LAUSD summer school attracts over 100k students
More than 100,000 Los Angeles USD students have signed up for summer school this year, a more than 25% increase over last year when 80,000 students took advantage of free summer courses to play catch-up or to find joy in learning again after thousands struggled with remote learning during the coronavirus pandemic. Superintendent Alberto Carvalho, who joined the district in mid-February, had announced in March plans to open up summer school to 100,000 students. Last week, he tweeted that the district had exceeded expectations. As of June 22nd, the first day of summer school, 102,220 students had enrolled, according to the district.
S.F. school board rescinds vote to cover Washington High mural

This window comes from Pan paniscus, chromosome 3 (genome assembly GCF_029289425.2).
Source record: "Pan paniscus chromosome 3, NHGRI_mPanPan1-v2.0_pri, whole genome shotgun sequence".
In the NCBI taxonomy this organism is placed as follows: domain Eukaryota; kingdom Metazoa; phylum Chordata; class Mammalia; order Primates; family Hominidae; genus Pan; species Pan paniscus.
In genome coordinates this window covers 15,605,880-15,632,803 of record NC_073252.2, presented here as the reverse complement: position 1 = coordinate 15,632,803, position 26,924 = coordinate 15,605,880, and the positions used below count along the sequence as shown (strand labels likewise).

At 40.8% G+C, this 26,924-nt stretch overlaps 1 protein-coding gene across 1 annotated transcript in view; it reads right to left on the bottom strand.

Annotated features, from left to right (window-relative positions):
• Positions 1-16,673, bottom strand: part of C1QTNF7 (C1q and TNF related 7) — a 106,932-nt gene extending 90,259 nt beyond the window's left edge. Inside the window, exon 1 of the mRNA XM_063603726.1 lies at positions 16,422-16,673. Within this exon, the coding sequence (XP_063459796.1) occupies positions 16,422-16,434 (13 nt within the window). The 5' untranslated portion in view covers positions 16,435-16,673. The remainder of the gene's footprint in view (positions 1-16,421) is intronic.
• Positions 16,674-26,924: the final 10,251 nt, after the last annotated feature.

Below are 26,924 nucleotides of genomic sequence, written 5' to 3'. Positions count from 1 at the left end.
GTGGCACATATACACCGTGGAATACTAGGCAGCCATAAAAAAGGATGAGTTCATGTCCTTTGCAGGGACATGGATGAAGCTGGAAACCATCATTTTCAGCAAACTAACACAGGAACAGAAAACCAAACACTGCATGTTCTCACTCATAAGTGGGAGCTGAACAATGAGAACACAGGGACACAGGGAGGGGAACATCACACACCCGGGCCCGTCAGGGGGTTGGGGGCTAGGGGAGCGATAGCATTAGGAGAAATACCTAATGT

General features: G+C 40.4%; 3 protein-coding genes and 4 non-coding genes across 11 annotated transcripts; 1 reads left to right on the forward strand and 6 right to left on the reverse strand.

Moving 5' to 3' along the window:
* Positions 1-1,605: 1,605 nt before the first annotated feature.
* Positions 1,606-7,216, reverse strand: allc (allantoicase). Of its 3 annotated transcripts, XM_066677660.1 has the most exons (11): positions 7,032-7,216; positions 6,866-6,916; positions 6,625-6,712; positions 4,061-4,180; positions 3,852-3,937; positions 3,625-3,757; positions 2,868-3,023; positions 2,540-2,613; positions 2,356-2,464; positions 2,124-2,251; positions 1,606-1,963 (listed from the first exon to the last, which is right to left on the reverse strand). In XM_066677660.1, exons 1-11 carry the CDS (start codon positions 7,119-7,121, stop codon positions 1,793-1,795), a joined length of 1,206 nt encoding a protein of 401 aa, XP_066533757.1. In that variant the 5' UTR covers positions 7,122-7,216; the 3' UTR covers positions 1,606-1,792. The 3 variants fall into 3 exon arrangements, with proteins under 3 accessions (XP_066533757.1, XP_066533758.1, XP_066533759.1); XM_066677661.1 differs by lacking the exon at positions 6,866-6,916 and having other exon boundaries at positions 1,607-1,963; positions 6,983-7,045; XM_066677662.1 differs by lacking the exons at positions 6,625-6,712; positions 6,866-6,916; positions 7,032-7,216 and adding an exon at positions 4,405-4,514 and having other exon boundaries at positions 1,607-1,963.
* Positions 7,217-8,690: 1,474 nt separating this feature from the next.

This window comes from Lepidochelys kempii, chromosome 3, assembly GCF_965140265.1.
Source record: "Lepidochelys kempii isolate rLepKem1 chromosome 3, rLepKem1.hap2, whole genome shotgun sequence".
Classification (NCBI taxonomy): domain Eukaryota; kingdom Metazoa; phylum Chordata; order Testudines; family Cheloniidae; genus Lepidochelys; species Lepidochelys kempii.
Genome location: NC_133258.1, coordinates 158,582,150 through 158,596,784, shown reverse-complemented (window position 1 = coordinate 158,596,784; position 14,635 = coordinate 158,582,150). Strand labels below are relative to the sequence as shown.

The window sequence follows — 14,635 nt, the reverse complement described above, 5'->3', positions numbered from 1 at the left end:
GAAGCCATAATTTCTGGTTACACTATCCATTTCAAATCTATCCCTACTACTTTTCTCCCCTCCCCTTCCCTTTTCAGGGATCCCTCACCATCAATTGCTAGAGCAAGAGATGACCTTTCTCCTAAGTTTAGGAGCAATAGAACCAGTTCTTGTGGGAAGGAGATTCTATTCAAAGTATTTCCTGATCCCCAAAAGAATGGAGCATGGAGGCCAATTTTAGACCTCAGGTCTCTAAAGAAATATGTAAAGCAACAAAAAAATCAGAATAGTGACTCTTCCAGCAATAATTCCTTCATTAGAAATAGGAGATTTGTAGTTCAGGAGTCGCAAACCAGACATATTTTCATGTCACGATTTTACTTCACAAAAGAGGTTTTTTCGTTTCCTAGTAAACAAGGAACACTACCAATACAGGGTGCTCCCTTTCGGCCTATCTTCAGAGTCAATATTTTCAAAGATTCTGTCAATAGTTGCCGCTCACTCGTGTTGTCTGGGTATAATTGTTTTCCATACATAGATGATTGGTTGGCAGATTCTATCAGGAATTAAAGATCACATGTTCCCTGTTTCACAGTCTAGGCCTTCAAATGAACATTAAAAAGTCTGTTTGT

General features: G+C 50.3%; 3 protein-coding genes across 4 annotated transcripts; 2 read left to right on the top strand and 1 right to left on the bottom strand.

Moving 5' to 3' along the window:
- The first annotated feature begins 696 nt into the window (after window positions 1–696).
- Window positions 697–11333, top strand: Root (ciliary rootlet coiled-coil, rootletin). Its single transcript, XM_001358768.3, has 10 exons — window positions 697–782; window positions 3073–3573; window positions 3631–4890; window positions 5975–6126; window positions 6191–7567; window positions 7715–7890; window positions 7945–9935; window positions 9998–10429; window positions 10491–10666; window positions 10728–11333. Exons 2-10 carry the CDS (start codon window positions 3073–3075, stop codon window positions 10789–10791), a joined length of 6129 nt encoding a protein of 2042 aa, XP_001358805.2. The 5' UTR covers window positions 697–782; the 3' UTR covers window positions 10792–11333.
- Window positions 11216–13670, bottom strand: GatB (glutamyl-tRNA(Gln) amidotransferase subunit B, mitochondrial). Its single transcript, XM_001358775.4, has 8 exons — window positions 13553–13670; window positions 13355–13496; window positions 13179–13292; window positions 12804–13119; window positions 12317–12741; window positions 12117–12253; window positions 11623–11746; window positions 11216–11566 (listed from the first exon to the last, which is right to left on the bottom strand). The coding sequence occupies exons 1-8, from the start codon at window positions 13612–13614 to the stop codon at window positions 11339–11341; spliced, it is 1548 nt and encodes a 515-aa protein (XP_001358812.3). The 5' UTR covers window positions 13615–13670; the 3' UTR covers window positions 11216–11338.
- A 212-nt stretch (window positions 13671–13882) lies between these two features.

The San Francisco USD school board voted yesterday to nullify a previous board decision to cover up a controversial mural at Washington High School. In a 4-3 vote, the board followed a judge’s order to vacate their previous decision to cover the historic fresco, which features the life of George Washington and includes images of slavery and white settlers stepping over a dead Native American. The 1936 fresco, painted on wet plaster, is the work of Russian artist Victor Arnautoff, and part of the Works Progress Administration public art program under President Roosevelt’s New Deal employment projects. The 1,600-sq-ft “Life of Washington” mural features multiple panels with scenes from the life of the first president. The board majority initially voted to paint over the mural in 2019 before reversing course and deciding to cover it up with curtains or panels. That decision was challenged in court and the district lost. The district then appealed, but later decided to settle the case and abide by the judge’s ruling. A judge determined the district violated laws requiring an environmental impact report prior to voting on a course of action, requiring the district to “void” the decisions. The district planned to do an environmental review, but not until after the board’s decision. The decision means the mural must remain on view, although the board could decide in the future to conduct an environmental review and then decide on the fate of the artwork. Mural opponents, including current and former Washington students, said they didn’t want a daily, painful reminder of the enslavement and massacre of Black people and Native Americans. The board’s vote Wednesday complies with the judge’s orders as well as a settlement with the George Washington High School Alumni Association, which filed the mural lawsuit.